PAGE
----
Planet Imagery sheds light on Mine Expansions outside of Permit Boundaries

We were recently reviewing imagery of mine sites which experienced growth in 2017. We overlaid the mine permit boundaries that show where the government has legally granted companies permission to mine. We used our Landsat-based surface mining data to identify a set of candidate sites to examine more closely with higher-resolution Planet imagery through Planet’s Ambassadors Program. While looking at these sites, we noticed mining activity that seems to be occurring outside of permitted areas.

The Taywood West Mine as it appeared on a high-resolution Planetscope satellite image in July 2017. The mining permit boundary is shown in red; mining-disturbed land, based on SkyTruth’s analysis of lower-resolution Landsat 8 satellite imagery, is shown in orange and closely matches what we are able to see in this Planet image.  Apparent mining-related activity outside the permit area is highlighted in yellow.

The mine site continued to expand after July; the image below shows the extent of mining on October 19. More land outside the permit boundary appears to have been cleared since July 30.

The Taywood West Surface Mine is located in Mingo County, WV approximately 12 kilometers northeast of the town of Kermit and 76 kilometers southwest of the state capitol in Charleston.

The Taywood West Surface Mine (pictured above) caught our attention when we noticed evidence of mining activity, which fell outside the mine’s permit boundary. In the image, areas overlain in red show the extent of the mining permit; the bright areas of bare rock and soil on the image show where mining activity (cut and fill) activity has apparently occurred as of the date of the image (October 2017). Fifty-two acres of mining-disturbed land lie outside of the permitted area. According to permit data downloaded from the West Virginia Department of Environmental Protection (WVDEP), the permit for the Taywood West mine was issued to Southeastern Land, LLC in August 2005 and will expire in August 2020.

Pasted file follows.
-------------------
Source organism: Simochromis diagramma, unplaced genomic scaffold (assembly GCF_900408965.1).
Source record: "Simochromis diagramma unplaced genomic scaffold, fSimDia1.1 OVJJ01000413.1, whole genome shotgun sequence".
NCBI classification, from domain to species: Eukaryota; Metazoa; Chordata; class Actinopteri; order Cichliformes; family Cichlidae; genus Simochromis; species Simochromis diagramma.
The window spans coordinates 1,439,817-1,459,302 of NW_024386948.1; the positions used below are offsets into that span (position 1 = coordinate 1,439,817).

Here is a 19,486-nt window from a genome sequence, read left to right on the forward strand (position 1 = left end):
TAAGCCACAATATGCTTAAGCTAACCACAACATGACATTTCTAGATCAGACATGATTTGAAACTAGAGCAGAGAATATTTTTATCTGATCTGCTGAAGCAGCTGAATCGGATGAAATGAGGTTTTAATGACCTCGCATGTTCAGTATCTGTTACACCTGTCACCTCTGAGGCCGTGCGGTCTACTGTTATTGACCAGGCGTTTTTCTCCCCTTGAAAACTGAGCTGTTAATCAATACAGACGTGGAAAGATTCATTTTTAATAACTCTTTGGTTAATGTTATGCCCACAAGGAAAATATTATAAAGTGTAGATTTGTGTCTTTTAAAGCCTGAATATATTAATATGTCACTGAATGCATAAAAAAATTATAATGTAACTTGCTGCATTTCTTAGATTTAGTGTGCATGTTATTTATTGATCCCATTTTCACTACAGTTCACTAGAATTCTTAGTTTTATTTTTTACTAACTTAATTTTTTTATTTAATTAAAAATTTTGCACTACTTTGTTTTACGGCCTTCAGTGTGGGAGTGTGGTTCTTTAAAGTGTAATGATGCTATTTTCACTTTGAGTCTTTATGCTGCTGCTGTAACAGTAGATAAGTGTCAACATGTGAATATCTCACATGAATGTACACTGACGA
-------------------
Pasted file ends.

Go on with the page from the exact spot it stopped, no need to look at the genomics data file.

A 2004 study conducted in West Virginia showed a surprisingly high degree of mismatch between permit boundaries and actual mining, but we thought the situation had improved since then. Now we are not so sure, and we’re wondering how widespread this problem is. Accurate assessment of the location and amount of existing mine-damaged land is critical for forecasting the cumulative downstream impacts of mining in deciding whether to approve permit applications for new mining. And it’s critical for planning and executing the extensive reclamation work this region needs to recover from the negative impacts of coal mining. Whose job is it to make sure miners stay within the boundaries of their mining permit?